Pubdate: Mon, 18 Mar 2002
Source: Independent  (UK)
Copyright: 2002 Independent Newspapers (UK) Ltd.
Author: Cahal Milmo
Bookmark: (Corruption)


The police commander who pioneered a controversial relaxation of rules on 
cannabis vowed to fight for his job yesterday as he faced an investigation 
into claims that he regularly used the drug himself.

Brian Paddick, who has been praised for his "innovative" policing in the 
crime hotspot of Lambeth, south London, said he was devastated by lurid 
allegations about his private life made by a former partner.

The 43-year-old officer strenuously denied claims from James Renolleau, his 
partner for five years, that they shared at least 100 cannabis joints at 
their Westminster flat during their relationship.

Mr Renolleau, a former model, told a Sunday newspaper that Mr Paddick had 
allowed him to keep a stash of the drug in their home and allowed him to 
smoke it regularly.

The claims about drug use were accompanied by further allegations - also 
dismissed as false by Mr Paddick - that he had been serially promiscuous, 
picking up strangers on beaches and in a gay sauna.

Supporters claimed yesterday that Mr Paddick, who is Britain's most senior 
openly gay police officer, was the victim of a "homophobic witch hunt" 
aimed at ousting him from his UKP93,000-a-year post.

Senior members of the Metropolitan Police Authority, the governing body for 
policing in London, will meet Sir John Stevens, the Metropolitan Police 
Commissioner, today to decide whether to launch an inquiry. The authority,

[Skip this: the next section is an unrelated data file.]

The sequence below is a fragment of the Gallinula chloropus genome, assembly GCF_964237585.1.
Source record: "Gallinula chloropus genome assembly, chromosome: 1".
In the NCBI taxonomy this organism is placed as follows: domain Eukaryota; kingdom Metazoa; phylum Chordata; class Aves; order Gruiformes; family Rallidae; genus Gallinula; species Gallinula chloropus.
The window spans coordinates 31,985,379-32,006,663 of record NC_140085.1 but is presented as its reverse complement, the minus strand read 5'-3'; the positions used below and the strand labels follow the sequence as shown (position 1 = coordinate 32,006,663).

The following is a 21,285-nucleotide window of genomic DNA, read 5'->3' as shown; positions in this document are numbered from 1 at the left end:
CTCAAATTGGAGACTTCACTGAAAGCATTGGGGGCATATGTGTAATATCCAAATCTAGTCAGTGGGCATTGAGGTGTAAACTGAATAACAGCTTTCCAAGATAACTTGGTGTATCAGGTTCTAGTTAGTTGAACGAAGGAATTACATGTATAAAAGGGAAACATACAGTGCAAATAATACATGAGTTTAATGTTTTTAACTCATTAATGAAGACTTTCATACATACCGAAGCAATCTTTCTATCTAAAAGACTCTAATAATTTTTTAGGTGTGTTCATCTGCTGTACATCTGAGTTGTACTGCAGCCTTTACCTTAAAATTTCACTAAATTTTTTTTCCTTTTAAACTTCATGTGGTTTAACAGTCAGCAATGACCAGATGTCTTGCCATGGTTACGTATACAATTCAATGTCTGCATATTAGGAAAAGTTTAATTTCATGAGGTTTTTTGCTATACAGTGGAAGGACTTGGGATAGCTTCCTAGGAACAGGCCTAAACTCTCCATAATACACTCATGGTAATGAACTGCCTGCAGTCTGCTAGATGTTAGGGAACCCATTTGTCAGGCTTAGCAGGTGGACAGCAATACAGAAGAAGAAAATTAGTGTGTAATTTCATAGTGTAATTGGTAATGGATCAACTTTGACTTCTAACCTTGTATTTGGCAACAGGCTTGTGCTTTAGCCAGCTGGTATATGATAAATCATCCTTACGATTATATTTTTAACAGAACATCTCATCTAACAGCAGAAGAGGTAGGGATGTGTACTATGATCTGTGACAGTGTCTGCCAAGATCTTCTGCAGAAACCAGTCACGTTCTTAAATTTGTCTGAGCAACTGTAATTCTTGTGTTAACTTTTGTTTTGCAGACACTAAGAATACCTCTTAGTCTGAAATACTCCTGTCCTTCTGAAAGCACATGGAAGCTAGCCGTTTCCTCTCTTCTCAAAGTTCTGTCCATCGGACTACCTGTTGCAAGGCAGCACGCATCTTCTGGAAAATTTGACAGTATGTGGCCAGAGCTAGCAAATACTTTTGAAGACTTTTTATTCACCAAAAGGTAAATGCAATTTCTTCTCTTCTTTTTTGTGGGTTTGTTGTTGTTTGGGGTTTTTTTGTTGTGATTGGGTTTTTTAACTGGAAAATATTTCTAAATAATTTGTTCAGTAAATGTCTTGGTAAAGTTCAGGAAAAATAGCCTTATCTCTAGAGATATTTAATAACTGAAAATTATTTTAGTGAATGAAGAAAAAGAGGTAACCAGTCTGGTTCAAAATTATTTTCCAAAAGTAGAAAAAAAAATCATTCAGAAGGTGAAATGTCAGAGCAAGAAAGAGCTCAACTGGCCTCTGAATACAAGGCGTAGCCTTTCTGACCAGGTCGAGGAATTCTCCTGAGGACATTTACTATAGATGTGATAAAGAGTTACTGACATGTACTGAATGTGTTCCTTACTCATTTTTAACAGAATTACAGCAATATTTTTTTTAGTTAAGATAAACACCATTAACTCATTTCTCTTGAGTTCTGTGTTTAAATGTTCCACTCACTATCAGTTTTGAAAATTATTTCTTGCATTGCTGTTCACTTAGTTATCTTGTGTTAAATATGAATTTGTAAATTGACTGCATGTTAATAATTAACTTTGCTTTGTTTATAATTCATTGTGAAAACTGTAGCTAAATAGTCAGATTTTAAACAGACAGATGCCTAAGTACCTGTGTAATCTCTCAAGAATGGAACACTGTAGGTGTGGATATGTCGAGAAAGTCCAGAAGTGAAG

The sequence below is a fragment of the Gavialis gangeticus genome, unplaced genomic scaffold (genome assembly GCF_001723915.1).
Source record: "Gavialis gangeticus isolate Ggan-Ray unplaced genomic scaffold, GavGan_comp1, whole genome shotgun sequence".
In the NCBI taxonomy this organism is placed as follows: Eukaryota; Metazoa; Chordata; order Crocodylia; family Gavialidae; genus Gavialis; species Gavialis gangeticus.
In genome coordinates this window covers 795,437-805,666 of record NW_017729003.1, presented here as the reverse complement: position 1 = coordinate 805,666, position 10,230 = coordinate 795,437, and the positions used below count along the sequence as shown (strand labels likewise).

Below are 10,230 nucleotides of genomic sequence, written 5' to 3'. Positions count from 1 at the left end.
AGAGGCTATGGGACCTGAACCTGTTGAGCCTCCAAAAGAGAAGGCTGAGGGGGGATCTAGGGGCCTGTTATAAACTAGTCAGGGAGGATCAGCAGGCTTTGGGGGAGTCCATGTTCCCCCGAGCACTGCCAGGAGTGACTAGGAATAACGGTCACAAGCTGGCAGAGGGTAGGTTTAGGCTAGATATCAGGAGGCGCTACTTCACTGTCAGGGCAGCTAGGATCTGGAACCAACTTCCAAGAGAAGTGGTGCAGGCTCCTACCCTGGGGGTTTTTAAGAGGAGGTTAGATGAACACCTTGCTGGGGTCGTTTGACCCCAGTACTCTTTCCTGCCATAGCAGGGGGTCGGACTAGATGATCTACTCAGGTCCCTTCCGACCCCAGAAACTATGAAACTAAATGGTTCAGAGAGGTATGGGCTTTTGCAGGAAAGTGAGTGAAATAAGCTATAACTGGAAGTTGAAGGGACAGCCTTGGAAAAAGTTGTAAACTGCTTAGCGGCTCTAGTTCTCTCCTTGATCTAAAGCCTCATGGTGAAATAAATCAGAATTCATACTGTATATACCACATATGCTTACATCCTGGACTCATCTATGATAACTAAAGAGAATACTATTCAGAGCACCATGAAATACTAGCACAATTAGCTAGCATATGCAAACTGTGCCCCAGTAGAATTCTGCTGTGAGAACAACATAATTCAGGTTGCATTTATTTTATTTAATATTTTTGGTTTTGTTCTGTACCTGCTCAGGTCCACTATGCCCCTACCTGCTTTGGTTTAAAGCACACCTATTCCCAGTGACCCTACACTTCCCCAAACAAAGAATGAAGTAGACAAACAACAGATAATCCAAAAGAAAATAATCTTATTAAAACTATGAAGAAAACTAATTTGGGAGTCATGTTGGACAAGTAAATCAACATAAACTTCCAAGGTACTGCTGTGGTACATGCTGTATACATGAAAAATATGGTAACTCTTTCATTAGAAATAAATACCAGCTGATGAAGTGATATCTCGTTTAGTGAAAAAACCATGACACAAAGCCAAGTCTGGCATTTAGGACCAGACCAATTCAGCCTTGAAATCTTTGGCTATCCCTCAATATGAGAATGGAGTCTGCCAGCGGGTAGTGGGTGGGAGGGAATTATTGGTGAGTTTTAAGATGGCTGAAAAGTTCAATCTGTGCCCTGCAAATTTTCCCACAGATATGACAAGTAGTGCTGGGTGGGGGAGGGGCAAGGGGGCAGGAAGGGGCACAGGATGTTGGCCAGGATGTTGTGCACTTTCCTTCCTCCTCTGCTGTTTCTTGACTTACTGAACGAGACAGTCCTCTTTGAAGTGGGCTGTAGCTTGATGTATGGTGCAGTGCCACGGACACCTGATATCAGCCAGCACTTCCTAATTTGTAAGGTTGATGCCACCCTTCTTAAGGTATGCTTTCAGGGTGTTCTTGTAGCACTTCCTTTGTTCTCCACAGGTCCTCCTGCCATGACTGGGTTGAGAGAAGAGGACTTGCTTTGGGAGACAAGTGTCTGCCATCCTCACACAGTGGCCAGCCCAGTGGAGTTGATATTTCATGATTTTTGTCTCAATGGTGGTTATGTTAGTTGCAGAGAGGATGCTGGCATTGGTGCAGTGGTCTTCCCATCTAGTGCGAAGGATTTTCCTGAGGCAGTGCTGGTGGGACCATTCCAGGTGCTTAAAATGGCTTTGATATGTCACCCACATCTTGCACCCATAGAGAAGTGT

an independent body which oversees police appointments, has the power to 
dismiss senior officers if they are found guilty of misdemeanours by a 
disciplinary panel.

Mr Paddick, who spoke yesterday to his superiors at Scotland Yard about the 
claims, said he would not be chased out of his job. "I am still the 
commander for Lambeth and I have done nothing which would make me change 
that situation. I will have the chance to put forward my views and I will 
do that when asked," he said.

"I lived with this man for five years in what I believed was an honest and 
caring relationship. I am absolutely devastated that he should say the 
things he has said. They are not true."

The commander, who revealed on Friday that his "softly, softly" approach of 
cautioning cannabis users had led to a rise in arrests of hard-drug 
dealers, said he had no knowledge of where Mr Renolleau, 36, had kept his 

Mr Paddick said: "I have never smoked cannabis. I don't know where he put 
his cannabis and on the occasions when he smoked it in my presence I would 
argue with him about it - it was not something I casually accepted."

His relationship with the Frenchman, who worked as a cashier at Westminster 
Abbey in London, ended acrimoniously two years ago. A friend of the police 
officer said: "These are wild allegations which are not founded in reality. 
They are the product of an attempt to damage Brian."

Scotland Yard said it would not comment on the allegations pending the 
meeting between Sir John and the police authority chairman, Lord Harris of 
Haringey, a Labour peer.

A spokesman for the authority said: "We are assessing the information in 
the newspaper story as well as any other material that comes to light. This 
matter will be the subject of further discussion with the commissioner."

The publication of the claims by The Mail on Sunday, which is believed to 
have paid Mr Renolleau UKP100,000 for his story, completed a torrid week 
for Mr Paddick. On Monday, he was given a dressing down during a meeting 
with Sir John for freely expressing his views on anarchy and recreational 
drug use on a radical website.

His remarks on the internet chatroom that he found the concept of anarchy 
"attractive" and that society should "screw the dealers" earned him the 
tabloid sobriquet "Commander Crackpot".

But supporters of Mr Paddick said his work in Lambeth had earned the 
respect of a community in a part of London where the police had long been 
mistrusted. Lee Jasper, chairman of the Lambeth Community Police 
Consultative Group, said: "It is extremely important that a first-class 
officer is not destroyed by some homophobic tendency in our society. These 
allegations are part of a homophobic witch hunt." 
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